People travel for different reasons. To escape, for love, for art and beauty, for Instagrammable moments. Before the retail explosion in the Philippines, before global brands found their way in our favorite malls, we would travel abroad to shop. We’d plan our itineraries around shopping districts in Hong Kong, Bangkok, Singapore, the States. But these days, we don’t shop as much as we used to, right? Uniqlo is cheaper in Manila. We prefer to purchase luxury brands on zero-interest here. Except perhaps when we fly to Jersey for the outlets.
In the last few years, my travel plans are just outlines of the convenient ways from one great food destination to the next. I travel to eat, essentially. There’s no better way to explore a culture than to eat what the locals eat.
The first thing I check out is the street food. It’s always a delight to see it in abundance, in a variety of colors, prepared in the strangest ways. Seoul’s is my new fave in Asia, more than Bangkok, because the former is more playful and diverse.
These are my thoughts on Korean cuisine – all conjectures, sans any empirical support.
Their harsh winter influences the type of food they serve. Lots of pickled dishes that keep through the cold. The scraps of spicy stuff they use to flavor other preps. Lean beef, poultry and pork are staples. The iron they provide warms the body, and provides the energy a Korean body needs from all the walking through the hilly peninsula.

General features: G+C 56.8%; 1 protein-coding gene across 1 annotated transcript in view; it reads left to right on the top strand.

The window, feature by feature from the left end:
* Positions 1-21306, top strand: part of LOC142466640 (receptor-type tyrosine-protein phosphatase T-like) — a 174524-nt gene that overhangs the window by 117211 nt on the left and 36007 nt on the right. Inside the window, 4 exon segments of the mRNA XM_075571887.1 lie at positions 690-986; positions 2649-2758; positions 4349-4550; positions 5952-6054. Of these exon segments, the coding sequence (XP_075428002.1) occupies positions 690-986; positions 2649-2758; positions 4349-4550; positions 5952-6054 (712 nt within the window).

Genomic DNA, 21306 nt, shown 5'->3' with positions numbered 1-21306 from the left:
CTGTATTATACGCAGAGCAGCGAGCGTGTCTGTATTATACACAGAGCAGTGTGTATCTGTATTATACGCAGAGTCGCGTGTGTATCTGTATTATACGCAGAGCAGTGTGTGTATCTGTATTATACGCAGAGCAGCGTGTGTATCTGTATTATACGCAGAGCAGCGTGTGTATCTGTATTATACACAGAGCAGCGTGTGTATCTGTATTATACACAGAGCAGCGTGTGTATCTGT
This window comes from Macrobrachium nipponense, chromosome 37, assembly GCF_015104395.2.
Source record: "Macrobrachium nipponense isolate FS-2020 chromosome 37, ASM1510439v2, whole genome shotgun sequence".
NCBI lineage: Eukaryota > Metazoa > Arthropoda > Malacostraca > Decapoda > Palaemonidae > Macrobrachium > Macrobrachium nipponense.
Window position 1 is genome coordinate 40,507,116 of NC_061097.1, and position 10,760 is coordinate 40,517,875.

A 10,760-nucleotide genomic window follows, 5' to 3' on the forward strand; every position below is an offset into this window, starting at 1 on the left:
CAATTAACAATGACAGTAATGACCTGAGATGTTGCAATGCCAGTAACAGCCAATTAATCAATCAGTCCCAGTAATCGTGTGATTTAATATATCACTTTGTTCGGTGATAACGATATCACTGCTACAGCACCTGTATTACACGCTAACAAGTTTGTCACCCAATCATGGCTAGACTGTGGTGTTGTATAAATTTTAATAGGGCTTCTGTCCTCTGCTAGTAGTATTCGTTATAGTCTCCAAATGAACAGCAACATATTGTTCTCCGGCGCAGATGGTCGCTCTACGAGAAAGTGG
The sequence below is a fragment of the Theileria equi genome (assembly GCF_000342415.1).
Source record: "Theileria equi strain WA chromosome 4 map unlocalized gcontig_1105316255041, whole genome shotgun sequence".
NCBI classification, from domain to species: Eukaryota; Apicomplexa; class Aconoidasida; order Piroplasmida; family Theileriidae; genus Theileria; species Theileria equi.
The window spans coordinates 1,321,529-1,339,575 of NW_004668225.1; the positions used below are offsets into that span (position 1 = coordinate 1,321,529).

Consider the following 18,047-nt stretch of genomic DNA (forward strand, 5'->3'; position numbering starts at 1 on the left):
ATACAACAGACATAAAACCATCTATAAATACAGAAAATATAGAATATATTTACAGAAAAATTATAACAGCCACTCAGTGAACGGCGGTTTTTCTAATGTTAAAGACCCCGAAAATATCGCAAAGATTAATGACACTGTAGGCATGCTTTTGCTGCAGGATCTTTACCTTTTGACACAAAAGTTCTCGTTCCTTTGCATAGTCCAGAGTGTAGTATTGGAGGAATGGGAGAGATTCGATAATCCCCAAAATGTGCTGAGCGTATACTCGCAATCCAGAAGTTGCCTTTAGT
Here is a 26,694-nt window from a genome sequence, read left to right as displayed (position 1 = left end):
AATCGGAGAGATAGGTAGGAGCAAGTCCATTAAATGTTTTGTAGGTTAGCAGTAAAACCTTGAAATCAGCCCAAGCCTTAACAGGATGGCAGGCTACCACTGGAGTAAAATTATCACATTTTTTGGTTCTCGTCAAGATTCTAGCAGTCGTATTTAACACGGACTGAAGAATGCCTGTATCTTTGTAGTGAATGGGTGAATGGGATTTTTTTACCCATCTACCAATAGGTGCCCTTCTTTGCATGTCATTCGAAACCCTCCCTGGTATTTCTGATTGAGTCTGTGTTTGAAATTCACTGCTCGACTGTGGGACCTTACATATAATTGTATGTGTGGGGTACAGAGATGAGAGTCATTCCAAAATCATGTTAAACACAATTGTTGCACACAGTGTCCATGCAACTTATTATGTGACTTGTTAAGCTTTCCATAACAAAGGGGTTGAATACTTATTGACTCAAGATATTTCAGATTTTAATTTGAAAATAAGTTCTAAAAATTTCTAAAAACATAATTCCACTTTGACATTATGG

They’re used to gathering around the dining table, grilling and stewing together. Hence, the food, including the single servings and the food sold in the streets, is meant to feed more than one. They barbecue a lot for added heating.
The Korean aesthetic is cute and whimsical. You see in how they design their shops and their fashion. The fried and skewered food on display can be as fancy.
Nothing seems to be done slowly. The Koreans are an efficient lot, always in a hurry. If they linger, they’d freeze, said one local. It’s an ideal place for the impatient foodie – food is served fast everywhere.
Wherever you’ll stay in Seoul, you’ll find great-tasting, easy-to-eat treats on the streets. The best ones are found in these areas: Namdaemun, Gwangjang, Dongdaemun and Insadong. Myeongdong, the key shopping district in Seoul, is also teeming with food carts, but it’s just too crowded.
My top picks: red bean dumplings, grilled steak with beansprouts and parsley, fish cakes, corn dogs, ice cream fancily swirled, chocolate covered strawberries, chestnuts, egg tarts, sweet corn.
Go plan your trip to Seoul, if only for these. Stay on the streets of Seoul all day, and be happy.